Reflections on rough sleepers

Years ago, for several months, I lived in a bed-and-breakfast Monday-Friday. Working away. Family living in last-job place before all of us moved to new-job place.

One Sunday night the b&b owners were away. I had two keys: one to the house and one to my room.  Just me in this big empty house.  Except a couple had already slept in my bed and used my pillow and used my sheets and my duvet and then left. That’s what happens in a b&b.

And here I was.  Just me and a slept-in bed. Maybe a made-love-in bed. Maybe a some-other-bodily-fluids-yucky bed. Now my bed that Sunday night with nowhere else to go.  The following day I found another b&b.

Did I tell you that I slept with a man this weekend?  Never did find out his name.  Just that he snores.

Night Shelter.  25 for dinner and hot drinks. 15 stopping overnight. Our church’s turn. Once a month for four months. Prepare cook and serve. Welcome chat and respond. Set-out tidy-up and bed-down. Wake them up feed them breakfast and wave them on their way.  It happens in churches here every night during December-March.  Last night it was minus three centigrade. Last night it was a Methodist church. Tonight it is a Baptist church. Tomorrow night it is another denomination.  Rough sleepers can’t be too picky about denomination.

Four of us stayed overnight with our guests.  New fold-out camp beds. Very popular with the guests. Fourteen on frame beds, and just one on the usual thin foam mattress. Each with a sleeping bag and pillow (enclosed in a plastic liner for hygiene).

And as we bedded down, I swapped my sleeping bag with another volunteer. The shape of theirs wasn’t to their liking. We both grimaced as she found a discarded woolen sock at the bottom left by a previous occupant. That’s when it suddenly hit me  – I was going to be sleeping in a sleeping bag that had had many previous rough sleeper occupants!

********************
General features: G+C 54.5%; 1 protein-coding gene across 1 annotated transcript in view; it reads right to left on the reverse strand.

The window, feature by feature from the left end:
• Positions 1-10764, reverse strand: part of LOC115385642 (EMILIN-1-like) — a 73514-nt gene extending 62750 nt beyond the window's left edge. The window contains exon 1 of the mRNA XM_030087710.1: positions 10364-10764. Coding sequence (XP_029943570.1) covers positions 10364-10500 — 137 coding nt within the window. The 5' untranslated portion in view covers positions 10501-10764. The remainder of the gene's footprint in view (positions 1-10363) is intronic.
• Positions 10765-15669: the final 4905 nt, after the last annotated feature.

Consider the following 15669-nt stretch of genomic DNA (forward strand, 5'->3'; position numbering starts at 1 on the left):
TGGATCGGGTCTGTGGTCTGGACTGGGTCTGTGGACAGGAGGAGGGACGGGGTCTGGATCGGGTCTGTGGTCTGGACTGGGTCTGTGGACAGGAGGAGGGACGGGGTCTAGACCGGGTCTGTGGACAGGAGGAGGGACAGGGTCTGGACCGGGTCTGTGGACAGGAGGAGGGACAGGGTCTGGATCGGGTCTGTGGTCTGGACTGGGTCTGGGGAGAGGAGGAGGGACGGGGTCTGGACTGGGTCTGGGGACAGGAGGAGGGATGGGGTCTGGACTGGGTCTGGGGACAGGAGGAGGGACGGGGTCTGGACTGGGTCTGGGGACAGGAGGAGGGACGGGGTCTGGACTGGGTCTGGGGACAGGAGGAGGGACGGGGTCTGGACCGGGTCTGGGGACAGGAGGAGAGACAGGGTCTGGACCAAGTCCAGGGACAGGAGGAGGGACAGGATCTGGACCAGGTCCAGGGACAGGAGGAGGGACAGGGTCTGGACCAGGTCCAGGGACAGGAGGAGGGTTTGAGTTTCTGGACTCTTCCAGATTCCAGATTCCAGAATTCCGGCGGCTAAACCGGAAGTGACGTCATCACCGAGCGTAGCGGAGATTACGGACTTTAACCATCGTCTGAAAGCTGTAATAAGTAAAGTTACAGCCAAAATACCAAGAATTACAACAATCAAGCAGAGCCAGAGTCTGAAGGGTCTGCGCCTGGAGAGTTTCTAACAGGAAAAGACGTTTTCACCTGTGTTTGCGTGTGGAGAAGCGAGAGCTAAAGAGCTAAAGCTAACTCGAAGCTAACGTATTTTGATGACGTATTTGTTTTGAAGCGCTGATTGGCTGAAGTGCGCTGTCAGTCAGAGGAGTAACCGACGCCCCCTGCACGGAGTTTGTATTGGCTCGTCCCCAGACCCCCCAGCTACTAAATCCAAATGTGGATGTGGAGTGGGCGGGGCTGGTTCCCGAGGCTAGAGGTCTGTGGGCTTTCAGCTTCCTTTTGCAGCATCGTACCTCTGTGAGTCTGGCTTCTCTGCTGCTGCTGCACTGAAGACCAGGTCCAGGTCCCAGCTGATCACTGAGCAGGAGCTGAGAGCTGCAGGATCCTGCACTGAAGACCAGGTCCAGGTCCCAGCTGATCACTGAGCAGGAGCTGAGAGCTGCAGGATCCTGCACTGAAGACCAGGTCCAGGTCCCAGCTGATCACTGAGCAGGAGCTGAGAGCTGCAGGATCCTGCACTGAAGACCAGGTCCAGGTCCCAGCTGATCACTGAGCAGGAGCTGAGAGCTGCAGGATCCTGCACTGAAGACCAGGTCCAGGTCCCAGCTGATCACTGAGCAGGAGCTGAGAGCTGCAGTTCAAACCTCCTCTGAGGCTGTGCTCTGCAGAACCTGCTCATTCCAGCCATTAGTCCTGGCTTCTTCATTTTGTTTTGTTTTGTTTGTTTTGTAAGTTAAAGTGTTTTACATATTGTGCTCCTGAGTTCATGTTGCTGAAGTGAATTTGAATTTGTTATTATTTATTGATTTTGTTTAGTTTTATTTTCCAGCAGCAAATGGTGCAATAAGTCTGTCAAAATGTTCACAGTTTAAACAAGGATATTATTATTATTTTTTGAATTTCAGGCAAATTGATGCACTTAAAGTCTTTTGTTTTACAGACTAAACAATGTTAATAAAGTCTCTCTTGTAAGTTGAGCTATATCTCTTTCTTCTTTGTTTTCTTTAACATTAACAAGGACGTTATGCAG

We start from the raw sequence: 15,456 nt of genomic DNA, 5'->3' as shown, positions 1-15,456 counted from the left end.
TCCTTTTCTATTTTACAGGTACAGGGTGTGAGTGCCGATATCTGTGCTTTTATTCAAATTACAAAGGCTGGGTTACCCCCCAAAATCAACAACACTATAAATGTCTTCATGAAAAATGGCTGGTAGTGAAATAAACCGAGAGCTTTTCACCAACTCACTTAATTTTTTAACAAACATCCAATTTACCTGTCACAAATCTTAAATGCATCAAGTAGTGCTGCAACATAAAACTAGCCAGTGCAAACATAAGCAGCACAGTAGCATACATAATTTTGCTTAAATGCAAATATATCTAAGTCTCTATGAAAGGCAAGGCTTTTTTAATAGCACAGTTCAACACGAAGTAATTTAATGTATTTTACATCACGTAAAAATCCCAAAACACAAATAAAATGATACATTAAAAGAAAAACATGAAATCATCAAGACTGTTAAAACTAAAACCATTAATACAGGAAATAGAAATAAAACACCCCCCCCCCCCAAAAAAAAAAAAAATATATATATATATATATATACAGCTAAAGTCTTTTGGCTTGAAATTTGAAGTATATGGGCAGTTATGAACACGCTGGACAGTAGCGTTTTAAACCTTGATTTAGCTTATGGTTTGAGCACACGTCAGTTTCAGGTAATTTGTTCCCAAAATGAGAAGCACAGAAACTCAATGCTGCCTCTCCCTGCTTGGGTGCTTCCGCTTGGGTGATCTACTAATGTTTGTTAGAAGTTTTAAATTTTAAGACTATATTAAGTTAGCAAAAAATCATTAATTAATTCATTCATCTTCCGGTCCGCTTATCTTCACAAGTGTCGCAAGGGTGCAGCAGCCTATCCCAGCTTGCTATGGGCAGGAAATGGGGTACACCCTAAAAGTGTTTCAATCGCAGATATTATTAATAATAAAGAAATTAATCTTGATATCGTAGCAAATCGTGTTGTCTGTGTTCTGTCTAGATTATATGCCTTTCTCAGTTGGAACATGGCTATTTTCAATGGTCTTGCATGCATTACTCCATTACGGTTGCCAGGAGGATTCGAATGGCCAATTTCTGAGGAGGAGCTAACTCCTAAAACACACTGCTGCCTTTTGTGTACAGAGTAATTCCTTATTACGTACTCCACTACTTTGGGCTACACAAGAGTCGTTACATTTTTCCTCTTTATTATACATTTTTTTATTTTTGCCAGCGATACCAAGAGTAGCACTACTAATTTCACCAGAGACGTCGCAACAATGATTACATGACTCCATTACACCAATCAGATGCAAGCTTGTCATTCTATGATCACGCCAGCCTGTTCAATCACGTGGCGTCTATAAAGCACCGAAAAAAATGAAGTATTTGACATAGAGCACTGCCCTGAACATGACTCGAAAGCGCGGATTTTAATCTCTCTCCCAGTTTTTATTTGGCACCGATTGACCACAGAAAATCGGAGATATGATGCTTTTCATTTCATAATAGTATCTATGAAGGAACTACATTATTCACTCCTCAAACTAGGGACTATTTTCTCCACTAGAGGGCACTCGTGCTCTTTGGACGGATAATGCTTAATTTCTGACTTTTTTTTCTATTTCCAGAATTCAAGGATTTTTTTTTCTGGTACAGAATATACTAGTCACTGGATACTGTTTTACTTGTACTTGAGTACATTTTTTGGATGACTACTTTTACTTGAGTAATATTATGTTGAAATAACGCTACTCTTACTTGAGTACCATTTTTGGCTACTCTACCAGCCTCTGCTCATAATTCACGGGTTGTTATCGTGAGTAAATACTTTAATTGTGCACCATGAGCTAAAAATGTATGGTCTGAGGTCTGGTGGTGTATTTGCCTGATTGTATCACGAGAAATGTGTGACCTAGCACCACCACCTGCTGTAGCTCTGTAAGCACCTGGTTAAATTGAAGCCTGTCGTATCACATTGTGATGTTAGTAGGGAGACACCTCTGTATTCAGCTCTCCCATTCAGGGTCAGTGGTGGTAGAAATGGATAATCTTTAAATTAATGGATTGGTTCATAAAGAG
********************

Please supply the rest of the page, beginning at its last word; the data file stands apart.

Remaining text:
I began to scratch.

Which was how I found myself in the same room as our snoring rough sleeper.  Both of us snorers.  Me lying on top of my borrowed sleeping bag.  Me convincing myself it was not cold.  Except that when I woke up a while later it was.  It was very cold.  So Paul … hypothermia or bed bugs … ?

I calculated that if I lay inside (but only up to my waist) that I should be ok.  Not too many bugs (and warm enough to sleep). And then I found a discarded wooly sock in the bottom of my sleeping bag …

I kept scratching.

And something else …

Did I tell you that I found out last night what “not of this world but in it” REALLY means?

It means that I can squirm every minute of every hour trying to be “not of this sleeping bag but in it” – I can consciously keep my legs scrunched up and as far away as possible from the bottom – it means I can imagine all sorts of bed bugs and bodily fluids – all manner of infectious bodily of this world yucky-stuff.

But at some point I will “fall asleep” (become distracted) and wake to find my “spiritual back” is freezing and my “spiritual arms” are freezing and my “spiritual feet” have been sleeping peacefully right “down there” in all that infectious yucky-stuff “things”.  It means that I can tell myself all I like that I am “not of this world but in it” – all I will achieve is a rotten night’s sleep and a strong desire for a very hot, long, shower.

And I learned something else …

That if I have to actually live your life (even for a few short hours) then I lose all confidence in anything but your bed-bugs (and which bits of me they are eating). That even if I am wise and bring my own sleeping bag (as one volunteer did) I am not actually living your life – I am simply insulating myself from your living.

And then the realisation of what it actually means when we say that Jesus lives my life all day and every day …

That God Soft Hands Jesus really does live with His feet in my “infectious yucky-stuff bed bug things”.  That GSHJ lives my life with no insulation from my living.  That God Jesus is not keeping His distance from my yucky bits – not pulling on my life only “up to His waist” – but He is living every bit of my living and loving it all.

While I pretend to live yours.

Now who would have thought that a “rough sleeper” could have taught me so much in just one short night.

Maybe God is actually living in both of us – in all of us.

(if we allow)